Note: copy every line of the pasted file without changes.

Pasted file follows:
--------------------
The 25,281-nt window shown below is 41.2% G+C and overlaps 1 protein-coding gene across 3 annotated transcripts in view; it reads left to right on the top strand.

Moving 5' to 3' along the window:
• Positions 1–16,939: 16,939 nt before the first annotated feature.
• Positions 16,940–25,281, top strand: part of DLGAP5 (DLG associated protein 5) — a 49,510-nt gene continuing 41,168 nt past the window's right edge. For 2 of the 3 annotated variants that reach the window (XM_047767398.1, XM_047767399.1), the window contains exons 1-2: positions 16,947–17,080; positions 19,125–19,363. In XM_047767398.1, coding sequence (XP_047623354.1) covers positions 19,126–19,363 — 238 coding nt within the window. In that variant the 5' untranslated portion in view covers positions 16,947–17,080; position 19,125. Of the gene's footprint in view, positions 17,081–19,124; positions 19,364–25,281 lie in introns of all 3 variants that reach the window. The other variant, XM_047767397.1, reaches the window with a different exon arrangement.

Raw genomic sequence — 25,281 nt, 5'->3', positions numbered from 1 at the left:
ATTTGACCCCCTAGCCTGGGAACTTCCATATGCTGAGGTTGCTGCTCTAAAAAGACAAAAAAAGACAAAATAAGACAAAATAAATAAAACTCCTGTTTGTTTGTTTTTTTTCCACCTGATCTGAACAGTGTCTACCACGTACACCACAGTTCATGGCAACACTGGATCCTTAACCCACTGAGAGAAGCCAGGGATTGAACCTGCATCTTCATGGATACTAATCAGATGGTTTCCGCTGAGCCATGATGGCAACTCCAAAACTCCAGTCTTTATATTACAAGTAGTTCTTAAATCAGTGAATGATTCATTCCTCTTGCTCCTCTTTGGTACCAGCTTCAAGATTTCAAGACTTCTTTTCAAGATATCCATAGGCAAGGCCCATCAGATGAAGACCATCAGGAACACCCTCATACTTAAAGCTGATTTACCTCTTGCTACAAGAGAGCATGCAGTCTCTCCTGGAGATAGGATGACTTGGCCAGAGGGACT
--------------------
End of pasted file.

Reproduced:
The 25,281-nt window shown below is 41.2% G+C and overlaps 1 protein-coding gene across 3 annotated transcripts in view; it reads left to right on the top strand.

Moving 5' to 3' along the window:
• Positions 1–16,939: 16,939 nt before the first annotated feature.
• Positions 16,940–25,281, top strand: part of DLGAP5 (DLG associated protein 5) — a 49,510-nt gene continuing 41,168 nt past the window's right edge. For 2 of the 3 annotated variants that reach the window (XM_047767398.1, XM_047767399.1), the window contains exons 1-2: positions 16,947–17,080; positions 19,125–19,363. In XM_047767398.1, coding sequence (XP_047623354.1) covers positions 19,126–19,363 — 238 coding nt within the window. In that variant the 5' untranslated portion in view covers positions 16,947–17,080; position 19,125. Of the gene's footprint in view, positions 17,081–19,124; positions 19,364–25,281 lie in introns of all 3 variants that reach the window. The other variant, XM_047767397.1, reaches the window with a different exon arrangement.

Raw genomic sequence — 25,281 nt, 5'->3', positions numbered from 1 at the left:
ATTTGACCCCCTAGCCTGGGAACTTCCATATGCTGAGGTTGCTGCTCTAAAAAGACAAAAAAAGACAAAATAAGACAAAATAAATAAAACTCCTGTTTGTTTGTTTTTTTTCCACCTGATCTGAACAGTGTCTACCACGTACACCACAGTTCATGGCAACACTGGATCCTTAACCCACTGAGAGAAGCCAGGGATTGAACCTGCATCTTCATGGATACTAATCAGATGGTTTCCGCTGAGCCATGATGGCAACTCCAAAACTCCAGTCTTTATATTACAAGTAGTTCTTAAATCAGTGAATGATTCATTCCTCTTGCTCCTCTTTGGTACCAGCTTCAAGATTTCAAGACTTCTTTTCAAGATATCCATAGGCAAGGCCCATCAGATGAAGACCATCAGGAACACCCTCATACTTAAAGCTGATTTACCTCTTGCTACAAGAGAGCATGCAGTCTCTCCTGGAGATAGGATGACTTGGCCAGAGGGACT